More than 12 months out from the 2016 presidential election and the political circus already appears to be in full gear. We’ve got candidates coming out our ears, Facebook memes, and slanted reporting in every direction. It’s overwhelming, but to be honest, I kind of love it. Sure, it can bring out the most obnoxious and judgmental in all of us but at least people care and have a voice with which to air their opinions.
I’ll never forget the day in 2012 when my son, a first-grader at the time, came home and asked me who I was voting for for president. What?? How could he not know?! I felt passionately about “my” candidate and I’m pretty sure *everyone* knew who I was voting for…except, apparently, my son. How could we not have talked about it? It really opened my eyes to the importance of having these conversations with my children. Politics don’t have to be a dirty four letter word and I take my responsibility of raising the next generation of voters seriously! So, from that point forward, I’ve made a point of discussing politics with my crew and here are a few tips I have gathered along the way:
1. Be respectful. The political arena is the perfect place to model how we can disagree with someone while still acting in a way we can be proud of. This isn’t to say you can’t be passionate. Or angry. My children know that I am quite angry about some of the things I see happening across our country, but I try hard to speak about every idea and every person respectfully.
2. Listen. You might think that kids don’t care a whole lot about the economy or international affairs, but if you give them the platform to speak, you just might be surprised. Listening also invites children to ask questions, which helps keep the conversation on their level and focused on what is most important in their world. I love watching where my son’s mind goes when we talk about these things – he often helps me look at the same old problems in an entirely new light.
3. Reassure them that it it okay to disagree. Encourage them to have their own opinions. I treat politics a lot like I treat religion – I teach my children about my beliefs and expose them to the culture that surrounds it, but welcome them to follow their hearts and make their own decisions. I remind them that people we love may not share our opinions, and that is okay. Neither of us are “right” or “wrong”. Similarly, I encourage my children to evaluate information with a critical mind. Why did that commercial say so many bad things about that person? Do you think it’s all true?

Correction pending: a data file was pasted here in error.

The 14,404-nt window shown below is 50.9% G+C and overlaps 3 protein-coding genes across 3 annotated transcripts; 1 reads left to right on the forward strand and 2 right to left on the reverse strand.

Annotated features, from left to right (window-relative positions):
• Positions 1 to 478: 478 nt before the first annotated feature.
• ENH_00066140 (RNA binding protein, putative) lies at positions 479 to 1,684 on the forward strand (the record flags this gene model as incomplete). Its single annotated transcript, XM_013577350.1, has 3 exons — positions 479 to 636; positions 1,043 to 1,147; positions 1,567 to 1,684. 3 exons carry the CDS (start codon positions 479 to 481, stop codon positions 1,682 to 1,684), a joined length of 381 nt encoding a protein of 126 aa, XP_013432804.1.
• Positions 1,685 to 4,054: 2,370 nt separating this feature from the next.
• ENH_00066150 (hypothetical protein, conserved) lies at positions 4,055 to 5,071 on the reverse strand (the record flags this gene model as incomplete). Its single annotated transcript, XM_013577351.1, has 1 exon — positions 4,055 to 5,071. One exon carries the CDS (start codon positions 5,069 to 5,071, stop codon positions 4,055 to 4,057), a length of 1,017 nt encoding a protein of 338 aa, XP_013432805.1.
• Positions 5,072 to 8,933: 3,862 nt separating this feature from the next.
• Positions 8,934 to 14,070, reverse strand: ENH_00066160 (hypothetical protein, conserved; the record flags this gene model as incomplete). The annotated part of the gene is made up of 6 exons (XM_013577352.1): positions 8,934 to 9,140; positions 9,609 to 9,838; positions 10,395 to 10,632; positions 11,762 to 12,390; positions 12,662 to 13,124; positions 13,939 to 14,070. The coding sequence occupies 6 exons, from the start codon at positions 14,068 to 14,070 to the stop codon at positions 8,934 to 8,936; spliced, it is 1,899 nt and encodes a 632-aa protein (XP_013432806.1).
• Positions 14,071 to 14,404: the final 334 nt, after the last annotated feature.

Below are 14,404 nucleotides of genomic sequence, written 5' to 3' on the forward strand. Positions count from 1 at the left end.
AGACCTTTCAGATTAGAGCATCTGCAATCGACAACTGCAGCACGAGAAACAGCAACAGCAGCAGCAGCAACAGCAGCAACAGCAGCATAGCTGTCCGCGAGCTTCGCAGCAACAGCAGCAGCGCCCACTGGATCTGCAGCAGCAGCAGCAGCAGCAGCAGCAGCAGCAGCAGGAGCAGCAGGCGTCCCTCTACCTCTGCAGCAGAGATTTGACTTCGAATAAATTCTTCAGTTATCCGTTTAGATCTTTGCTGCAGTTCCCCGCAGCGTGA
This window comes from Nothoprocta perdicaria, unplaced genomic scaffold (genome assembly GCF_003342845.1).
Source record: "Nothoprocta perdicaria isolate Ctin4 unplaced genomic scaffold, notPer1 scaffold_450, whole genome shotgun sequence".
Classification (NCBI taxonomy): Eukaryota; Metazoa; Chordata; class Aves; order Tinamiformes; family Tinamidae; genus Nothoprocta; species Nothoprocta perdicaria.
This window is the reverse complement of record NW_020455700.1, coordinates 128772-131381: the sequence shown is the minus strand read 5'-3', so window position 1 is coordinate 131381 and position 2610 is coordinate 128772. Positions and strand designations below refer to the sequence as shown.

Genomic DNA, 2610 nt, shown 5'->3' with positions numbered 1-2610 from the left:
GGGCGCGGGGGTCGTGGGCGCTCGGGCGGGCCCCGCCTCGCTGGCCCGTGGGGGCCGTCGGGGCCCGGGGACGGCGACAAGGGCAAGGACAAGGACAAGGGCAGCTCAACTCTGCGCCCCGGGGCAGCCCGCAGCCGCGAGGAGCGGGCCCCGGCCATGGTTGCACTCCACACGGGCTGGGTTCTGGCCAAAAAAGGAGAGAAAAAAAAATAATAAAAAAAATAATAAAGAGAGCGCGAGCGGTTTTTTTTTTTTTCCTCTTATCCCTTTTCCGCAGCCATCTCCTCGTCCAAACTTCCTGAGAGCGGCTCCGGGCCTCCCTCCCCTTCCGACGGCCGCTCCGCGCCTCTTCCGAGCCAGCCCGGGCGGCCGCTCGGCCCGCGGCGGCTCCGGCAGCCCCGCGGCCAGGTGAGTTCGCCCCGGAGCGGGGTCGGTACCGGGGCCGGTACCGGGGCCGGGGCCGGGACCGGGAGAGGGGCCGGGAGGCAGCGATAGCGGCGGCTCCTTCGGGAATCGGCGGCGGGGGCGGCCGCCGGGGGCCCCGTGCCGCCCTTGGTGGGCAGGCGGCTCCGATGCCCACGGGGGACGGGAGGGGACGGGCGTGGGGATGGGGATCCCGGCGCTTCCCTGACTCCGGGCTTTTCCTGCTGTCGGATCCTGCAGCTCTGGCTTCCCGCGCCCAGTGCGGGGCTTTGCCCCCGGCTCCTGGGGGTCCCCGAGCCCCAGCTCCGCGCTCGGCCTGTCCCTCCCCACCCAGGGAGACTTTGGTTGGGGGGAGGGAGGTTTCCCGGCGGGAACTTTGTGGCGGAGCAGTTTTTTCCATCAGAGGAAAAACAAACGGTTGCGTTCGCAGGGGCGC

4. Offer ways in which they can get involved. It can be as simple as taking them to the voting booth with you, watching the debates together (or certain clips, depending on age), or bringing them to meet with a local candidate. If your child sparks an interest in a particular issue (environment, social equality, military, ect), it opens the door even further to opportunities for involvement.
One of my proudest parenting moments came when I was sitting with my children in a booth at our town diner a few months ago. We were chatting about Presidents, past and present, and other political figures they had learned about in school. They had lots of great questions about racial inequality, war, and welfare (which they referred to as “giving people money”). Though I have strong opinions on all of those things, I tried to share with them both my view on the topic and why others might feel differently. Eventually the conversation turned toward legos, minions, and what we were going to do that afternoon, but the elderly woman who was sitting by herself in the booth next to us stopped at our table on her way out. She said she liked the way I was talking to the children about such “adult things” and that it made her feel hopeful for the future of the country. “Maybe they will be the ones to clean up this mess!” she added with a smile.
To which, of course, I received a chorus of 3 little voices inquiring, “What mess??” ::deep breath:: “Well, kiddos…”